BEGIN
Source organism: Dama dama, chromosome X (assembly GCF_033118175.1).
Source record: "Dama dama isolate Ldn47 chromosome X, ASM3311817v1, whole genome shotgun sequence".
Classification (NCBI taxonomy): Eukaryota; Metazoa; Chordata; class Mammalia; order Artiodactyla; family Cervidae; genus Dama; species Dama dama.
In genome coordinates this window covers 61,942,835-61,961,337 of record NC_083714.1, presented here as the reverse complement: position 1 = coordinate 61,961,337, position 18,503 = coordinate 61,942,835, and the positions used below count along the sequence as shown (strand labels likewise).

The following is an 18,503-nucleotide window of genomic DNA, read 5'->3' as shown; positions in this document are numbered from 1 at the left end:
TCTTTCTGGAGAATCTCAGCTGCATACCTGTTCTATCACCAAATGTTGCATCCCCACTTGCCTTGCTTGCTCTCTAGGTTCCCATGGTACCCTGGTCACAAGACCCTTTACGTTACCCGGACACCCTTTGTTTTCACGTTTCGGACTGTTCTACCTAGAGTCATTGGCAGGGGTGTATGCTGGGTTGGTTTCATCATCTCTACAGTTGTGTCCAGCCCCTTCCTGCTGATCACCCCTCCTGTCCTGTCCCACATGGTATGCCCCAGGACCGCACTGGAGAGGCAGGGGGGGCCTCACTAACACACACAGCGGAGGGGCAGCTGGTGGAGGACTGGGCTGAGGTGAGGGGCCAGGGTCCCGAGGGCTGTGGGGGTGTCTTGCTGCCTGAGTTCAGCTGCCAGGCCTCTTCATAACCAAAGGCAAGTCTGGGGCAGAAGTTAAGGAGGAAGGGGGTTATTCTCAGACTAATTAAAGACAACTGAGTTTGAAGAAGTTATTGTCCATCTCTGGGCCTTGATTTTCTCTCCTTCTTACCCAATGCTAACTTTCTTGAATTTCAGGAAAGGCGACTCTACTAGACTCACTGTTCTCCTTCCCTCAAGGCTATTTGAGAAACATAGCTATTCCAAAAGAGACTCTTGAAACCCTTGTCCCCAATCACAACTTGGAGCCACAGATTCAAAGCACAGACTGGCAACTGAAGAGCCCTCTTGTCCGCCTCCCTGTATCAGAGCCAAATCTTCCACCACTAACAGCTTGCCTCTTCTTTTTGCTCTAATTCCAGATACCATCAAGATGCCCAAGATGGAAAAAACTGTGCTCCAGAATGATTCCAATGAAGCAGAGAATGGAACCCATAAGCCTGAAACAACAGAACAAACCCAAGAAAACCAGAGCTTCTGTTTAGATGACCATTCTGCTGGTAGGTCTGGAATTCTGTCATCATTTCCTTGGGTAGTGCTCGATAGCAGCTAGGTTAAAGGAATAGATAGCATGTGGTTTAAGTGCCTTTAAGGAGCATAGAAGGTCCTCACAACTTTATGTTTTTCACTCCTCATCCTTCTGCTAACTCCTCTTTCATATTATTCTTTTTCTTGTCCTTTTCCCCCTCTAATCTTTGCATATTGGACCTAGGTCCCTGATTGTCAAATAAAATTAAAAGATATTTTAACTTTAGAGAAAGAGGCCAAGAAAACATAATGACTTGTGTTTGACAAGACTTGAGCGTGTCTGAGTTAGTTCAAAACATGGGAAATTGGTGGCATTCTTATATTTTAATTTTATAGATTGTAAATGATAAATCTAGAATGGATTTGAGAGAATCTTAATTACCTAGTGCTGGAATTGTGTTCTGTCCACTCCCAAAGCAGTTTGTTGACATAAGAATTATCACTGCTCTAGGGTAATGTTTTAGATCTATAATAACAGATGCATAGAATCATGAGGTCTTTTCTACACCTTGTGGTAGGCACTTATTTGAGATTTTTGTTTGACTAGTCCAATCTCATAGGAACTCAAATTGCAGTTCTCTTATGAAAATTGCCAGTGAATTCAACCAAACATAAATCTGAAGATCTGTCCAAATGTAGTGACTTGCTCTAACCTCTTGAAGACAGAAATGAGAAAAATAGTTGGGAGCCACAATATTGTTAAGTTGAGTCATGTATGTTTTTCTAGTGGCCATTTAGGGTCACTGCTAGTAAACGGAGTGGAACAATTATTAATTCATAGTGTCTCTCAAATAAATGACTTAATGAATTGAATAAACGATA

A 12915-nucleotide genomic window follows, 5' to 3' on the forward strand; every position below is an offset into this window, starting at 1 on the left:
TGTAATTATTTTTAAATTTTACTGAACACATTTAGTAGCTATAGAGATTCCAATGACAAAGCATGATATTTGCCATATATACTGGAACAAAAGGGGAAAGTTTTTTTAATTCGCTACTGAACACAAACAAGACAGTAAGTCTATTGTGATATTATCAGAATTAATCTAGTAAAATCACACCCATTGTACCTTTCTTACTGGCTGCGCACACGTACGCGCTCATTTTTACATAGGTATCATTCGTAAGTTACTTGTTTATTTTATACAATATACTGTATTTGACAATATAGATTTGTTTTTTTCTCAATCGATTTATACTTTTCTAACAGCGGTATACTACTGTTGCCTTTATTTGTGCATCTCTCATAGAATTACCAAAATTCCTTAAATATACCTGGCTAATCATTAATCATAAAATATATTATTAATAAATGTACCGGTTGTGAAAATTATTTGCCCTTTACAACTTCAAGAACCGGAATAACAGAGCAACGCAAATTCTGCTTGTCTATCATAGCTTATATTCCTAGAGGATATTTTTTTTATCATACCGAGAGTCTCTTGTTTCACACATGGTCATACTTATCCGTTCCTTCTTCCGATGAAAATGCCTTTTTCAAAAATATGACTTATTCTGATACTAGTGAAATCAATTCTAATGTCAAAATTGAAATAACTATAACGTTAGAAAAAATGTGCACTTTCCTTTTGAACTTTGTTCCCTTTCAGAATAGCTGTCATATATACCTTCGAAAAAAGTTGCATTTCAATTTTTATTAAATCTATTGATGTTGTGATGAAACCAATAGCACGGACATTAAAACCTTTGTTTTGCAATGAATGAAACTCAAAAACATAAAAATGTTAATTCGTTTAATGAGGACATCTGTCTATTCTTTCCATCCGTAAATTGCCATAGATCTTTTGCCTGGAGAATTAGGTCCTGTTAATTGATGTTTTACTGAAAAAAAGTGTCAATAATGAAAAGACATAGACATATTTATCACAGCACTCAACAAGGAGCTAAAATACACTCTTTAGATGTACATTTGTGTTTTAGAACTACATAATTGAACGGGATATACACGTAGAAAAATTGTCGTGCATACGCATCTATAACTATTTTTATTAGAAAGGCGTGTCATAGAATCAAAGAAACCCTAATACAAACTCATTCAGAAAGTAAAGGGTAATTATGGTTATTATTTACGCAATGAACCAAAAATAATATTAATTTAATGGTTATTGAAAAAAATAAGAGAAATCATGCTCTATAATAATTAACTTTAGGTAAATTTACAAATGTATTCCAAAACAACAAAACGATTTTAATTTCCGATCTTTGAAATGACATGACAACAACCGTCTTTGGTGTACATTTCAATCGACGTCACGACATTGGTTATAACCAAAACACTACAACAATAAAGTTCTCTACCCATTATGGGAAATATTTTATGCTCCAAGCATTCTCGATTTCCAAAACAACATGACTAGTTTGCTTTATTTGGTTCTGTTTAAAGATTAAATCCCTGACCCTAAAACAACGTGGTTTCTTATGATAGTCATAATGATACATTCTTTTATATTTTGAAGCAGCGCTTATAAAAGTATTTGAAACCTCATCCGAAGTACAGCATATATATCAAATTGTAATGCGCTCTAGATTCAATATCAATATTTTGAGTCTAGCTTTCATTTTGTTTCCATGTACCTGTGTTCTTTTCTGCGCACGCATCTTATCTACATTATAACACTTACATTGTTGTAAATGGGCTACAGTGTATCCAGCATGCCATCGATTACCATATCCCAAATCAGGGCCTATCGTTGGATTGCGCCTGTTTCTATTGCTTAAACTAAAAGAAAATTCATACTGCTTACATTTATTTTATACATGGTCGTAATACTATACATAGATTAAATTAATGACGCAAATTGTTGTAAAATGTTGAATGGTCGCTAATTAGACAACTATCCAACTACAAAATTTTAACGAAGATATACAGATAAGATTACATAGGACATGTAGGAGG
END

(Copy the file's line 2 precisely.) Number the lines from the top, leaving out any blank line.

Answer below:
Source record: "Dama dama isolate Ldn47 chromosome X, ASM3311817v1, whole genome shotgun sequence".